DarkBit appears to be a "one and done" after they breached and extorted Technion – Israel Institute of Technology for 80 BTC, or roughly $1.75 million. Researchers claim other Israeli institutes were affected, but we have no evidence to back those claims. The ransomware operators didn't just extort Technion for money; they also left messages that led researchers to believe the group had other intentions. For example, on their Telegram channel, they left a statement blaming and shaming Israel for war crimes after the breach. They also left a somewhat different motive on Twitter, hinting at a disgruntled employee being the culprit. However, in combination, it could be that a disgruntled former employee helped Iranian-backed hacktivists breach the institute, but we make no assumptions.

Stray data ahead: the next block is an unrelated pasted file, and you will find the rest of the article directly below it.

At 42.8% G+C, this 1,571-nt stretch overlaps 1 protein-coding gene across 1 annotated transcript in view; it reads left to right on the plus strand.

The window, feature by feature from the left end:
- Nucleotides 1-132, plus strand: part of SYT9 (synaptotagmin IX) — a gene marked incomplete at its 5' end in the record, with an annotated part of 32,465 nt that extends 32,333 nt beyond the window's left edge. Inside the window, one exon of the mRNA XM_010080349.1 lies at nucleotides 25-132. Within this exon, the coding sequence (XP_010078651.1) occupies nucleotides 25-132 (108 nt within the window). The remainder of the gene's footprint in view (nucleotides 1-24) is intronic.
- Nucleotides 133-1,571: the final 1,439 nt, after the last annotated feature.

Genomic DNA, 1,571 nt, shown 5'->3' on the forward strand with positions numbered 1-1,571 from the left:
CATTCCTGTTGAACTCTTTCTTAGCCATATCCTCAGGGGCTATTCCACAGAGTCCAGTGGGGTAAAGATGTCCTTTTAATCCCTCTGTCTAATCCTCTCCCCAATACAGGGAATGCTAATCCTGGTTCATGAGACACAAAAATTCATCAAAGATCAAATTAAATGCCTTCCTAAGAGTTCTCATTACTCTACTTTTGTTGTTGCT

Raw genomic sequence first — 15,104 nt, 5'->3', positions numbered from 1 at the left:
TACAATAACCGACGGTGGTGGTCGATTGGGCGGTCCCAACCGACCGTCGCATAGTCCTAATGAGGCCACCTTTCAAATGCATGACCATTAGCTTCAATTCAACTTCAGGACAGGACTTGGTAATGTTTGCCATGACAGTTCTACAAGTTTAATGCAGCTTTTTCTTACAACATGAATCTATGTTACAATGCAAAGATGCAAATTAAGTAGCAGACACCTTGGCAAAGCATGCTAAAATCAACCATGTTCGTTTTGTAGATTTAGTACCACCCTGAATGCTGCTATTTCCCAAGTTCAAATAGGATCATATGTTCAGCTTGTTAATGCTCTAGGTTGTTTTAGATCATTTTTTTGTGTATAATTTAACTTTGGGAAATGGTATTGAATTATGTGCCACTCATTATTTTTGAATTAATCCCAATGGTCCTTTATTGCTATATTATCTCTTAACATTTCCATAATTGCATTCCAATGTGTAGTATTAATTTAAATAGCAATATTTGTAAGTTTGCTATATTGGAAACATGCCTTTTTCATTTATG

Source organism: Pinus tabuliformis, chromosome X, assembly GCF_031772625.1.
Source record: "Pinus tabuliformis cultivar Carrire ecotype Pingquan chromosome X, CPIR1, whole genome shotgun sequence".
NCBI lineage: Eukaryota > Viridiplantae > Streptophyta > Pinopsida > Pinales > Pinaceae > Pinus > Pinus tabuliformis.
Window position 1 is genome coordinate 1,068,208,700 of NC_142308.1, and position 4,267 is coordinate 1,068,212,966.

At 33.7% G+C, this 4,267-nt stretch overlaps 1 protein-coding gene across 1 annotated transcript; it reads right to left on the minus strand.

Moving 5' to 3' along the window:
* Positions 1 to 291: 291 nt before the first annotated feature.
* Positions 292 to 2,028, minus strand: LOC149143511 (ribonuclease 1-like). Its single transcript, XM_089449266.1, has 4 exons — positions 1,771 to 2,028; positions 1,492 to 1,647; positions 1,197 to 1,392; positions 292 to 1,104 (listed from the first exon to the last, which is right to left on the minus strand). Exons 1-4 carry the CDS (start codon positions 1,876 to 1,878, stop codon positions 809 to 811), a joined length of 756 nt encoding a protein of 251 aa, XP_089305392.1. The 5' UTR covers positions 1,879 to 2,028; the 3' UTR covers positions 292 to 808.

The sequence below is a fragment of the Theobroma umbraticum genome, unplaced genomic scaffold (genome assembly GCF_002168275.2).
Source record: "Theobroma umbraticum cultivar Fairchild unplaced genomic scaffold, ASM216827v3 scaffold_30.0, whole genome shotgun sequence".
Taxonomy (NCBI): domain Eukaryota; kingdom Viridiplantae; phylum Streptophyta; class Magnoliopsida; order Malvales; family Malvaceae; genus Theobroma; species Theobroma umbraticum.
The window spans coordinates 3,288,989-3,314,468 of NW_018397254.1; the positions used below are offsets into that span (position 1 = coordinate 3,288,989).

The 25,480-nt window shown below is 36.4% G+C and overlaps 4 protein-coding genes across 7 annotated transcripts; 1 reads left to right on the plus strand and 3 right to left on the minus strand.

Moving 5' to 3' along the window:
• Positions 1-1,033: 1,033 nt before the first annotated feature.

The encryptor payload is unique in that it performs intermittent encryption on files. The encryption routine splits the files into chunks and encrypts some chunks using AES-256 while skipping over others. Researchers from CyberArk have created a decryption tool called White Phoenix to help tackle encryption routines such as these. The tool only works on specific file types, so it may not be a thorough solution to your problems if you somehow become affected by DarkBit. However, every little bit helps.
Aside from the encryption routine, the ransomware is human-operated (HumOR). This determination is based on the payload using a configuration file and command line arguments to differentiate each encryption routine uniquely. For example, the DarkBit payload that encrypted Technion's systems was configured for their network specifically, and, of course, as was the ransom note. During the encryption routine, the ransomware changes the encrypted file's names to an 18-character alphanumeric sequence and then changes the file extension to ".Darkbit".
|Industry Sector||Country||Extortion Date||Amount (USD)|
|Education||Israel||80 BTC ($1,757,276)|